Body weight and risk of prostate cancer – the WCRF perspective

In this Oncology Central exclusive, Dr Kate Allen, Executive Director Science and Public Affairs, World Cancer Research Fund International, gives her perspective on the latest evidence from their Continuous Update Project, which has revealed that men who are overweight or obese are at a greater risk of developing advanced prostate cancers.

More than 40,000 men are diagnosed with prostate cancer in the UK each year and over 10,000 die from the disease. Furthermore, many men live with the disease and the side effects of treatment for a long time. UK prostate cancer sufferers account for nearly a fifth of all cancer patients 5 years after diagnosis. This is, therefore, a hugely important disease.

The latest evidence from World Cancer Research Fund’s Continuous Update Project (CUP) ‘Diet, nutrition, physical activity and prostate cancer’ report has, for the first time, found a strong link between being overweight /obese and advanced prostate cancer. We estimate that approximately 10% of advanced prostate cancer cases in the UK could be prevented, if men kept a healthy weight.

In primary care there are issues about how best to tackle the disease. Difficulties start with the screening process. There have been concerns that screening with PSA testing can do more harm than good. On the other hand, men are understandably concerned about their prostate cancer risk and often want to be tested, regardless of any issues that may exist around the screening process.

Many men live with, rather than die from, prostate cancer. It is critical therefore, to identify those at most risk of developing a prostate cancer type that is likely to do them real harm if not treated.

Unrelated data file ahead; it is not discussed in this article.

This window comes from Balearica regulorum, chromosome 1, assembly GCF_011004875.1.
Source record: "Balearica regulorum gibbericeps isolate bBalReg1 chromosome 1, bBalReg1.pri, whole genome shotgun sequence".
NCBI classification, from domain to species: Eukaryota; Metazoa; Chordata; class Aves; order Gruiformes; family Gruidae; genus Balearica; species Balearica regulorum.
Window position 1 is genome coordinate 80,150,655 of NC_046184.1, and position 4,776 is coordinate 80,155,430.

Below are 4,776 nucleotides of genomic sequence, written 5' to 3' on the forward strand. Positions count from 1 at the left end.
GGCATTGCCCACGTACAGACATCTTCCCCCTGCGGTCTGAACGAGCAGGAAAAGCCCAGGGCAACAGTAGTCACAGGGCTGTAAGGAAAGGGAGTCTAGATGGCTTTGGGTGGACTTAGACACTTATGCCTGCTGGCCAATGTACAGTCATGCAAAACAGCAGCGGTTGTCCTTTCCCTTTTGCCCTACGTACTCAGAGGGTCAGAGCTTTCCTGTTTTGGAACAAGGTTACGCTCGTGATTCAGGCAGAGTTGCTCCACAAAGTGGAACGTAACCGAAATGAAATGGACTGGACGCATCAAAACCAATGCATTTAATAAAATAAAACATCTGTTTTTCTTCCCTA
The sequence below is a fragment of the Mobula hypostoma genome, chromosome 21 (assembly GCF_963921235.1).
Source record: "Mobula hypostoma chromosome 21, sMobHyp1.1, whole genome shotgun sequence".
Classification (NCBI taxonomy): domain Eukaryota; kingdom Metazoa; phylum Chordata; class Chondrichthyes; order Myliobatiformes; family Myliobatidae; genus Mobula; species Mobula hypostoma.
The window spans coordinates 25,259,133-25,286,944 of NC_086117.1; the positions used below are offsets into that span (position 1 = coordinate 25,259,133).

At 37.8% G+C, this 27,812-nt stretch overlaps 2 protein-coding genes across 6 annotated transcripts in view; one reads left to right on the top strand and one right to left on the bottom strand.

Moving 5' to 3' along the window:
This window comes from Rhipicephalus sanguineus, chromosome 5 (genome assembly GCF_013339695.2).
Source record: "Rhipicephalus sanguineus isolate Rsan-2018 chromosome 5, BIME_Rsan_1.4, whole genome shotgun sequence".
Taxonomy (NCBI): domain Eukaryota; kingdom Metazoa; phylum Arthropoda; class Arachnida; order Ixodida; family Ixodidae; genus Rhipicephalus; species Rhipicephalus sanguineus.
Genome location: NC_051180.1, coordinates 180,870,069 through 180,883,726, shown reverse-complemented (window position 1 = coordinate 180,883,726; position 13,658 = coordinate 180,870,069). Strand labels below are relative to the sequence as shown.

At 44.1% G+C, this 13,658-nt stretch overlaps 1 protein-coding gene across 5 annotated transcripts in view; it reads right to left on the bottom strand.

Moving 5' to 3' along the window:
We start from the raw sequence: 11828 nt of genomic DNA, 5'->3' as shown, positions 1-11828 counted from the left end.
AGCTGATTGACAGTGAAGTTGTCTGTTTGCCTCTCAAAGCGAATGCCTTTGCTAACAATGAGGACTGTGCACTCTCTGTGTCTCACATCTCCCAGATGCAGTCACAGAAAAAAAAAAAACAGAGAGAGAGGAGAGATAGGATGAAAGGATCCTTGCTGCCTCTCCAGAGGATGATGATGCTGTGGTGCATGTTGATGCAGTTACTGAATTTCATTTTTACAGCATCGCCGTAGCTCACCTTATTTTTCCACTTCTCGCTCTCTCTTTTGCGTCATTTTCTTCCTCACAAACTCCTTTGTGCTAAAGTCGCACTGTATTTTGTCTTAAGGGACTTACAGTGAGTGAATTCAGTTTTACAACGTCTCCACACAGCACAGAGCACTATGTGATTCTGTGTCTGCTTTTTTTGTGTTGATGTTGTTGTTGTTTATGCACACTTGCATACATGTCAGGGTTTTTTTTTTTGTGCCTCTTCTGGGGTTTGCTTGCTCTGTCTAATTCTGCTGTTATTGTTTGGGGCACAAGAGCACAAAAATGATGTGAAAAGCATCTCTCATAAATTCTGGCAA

We know a family history of prostate cancer increases risk and that black men are at higher risk than white or Asian men. However, there is still uncertainty in primary care as to which ‘lifestyle factors’ are involved in the risk profile of patients. A better knowledge of risk factors should enable prostate cancer screening to be targeted at higher risk patients, while providing some reassurance to those at less risk.

In terms of the findings from our report, we considered 104 separate cohort studies. The studies followed up a cohort of men, who were initially free of prostate cancer, for a number of years. In relation to the link between body fat and advanced prostate cancer, we looked at 24 studies. In 23 of those 24 studies, involving more than 11,000 men diagnosed with advanced prostate cancer, a statistically significant 8% increased risk of advanced prostate cancer was found, per 5kg / m2 of body weight. For prostate cancer mortality this rose to 11% increased risk. It is the first time we have been able to strongly link overweight / obesity with an increased advanced prostate cancer risk.

We think this finding could help inform the debate about the risk factors to be taken into account when considering whether screening is necessary. The research might also inform primary care workers when advising patients about the benefits of maintaining a healthy weight and being physically active.

A less consistent picture emerged in the research in relation to food and prostate cancer risk. In our report the evidence linking diets high in calcium to an increased risk of prostate cancer was downgraded from ’strong’ to ’limited’. Additionally, evidence that foods containing lycopene (such as tomatoes) decrease the risk of prostate cancer was downgraded from ’strong’ to no conclusion possible. Evidence that a diet higher in dairy products increases risk remains limited.

Our conclusions on nutrition have changed because more research has emerged since our last review of prostate cancer research in 2007.

More studies are separating out fatal, advanced or aggressive and non-advanced cancers. And while this has clarified what we know about prostate cancer and body fatness, it has clouded our understanding of the relationship between prostate cancer and certain foods.

Recent years have seen real progress in the study of prostate cancer, but it will be important to continue to improve the design of prostate cancer studies in future. Research that is able to accurately separate out the different prostate cancer types will be particularly valuable.

For now we hope our CUP report findings will help inform the wider debate about the risk factors linked to advanced prostate cancer and be of value to primary care professionals in their ongoing work with patients.

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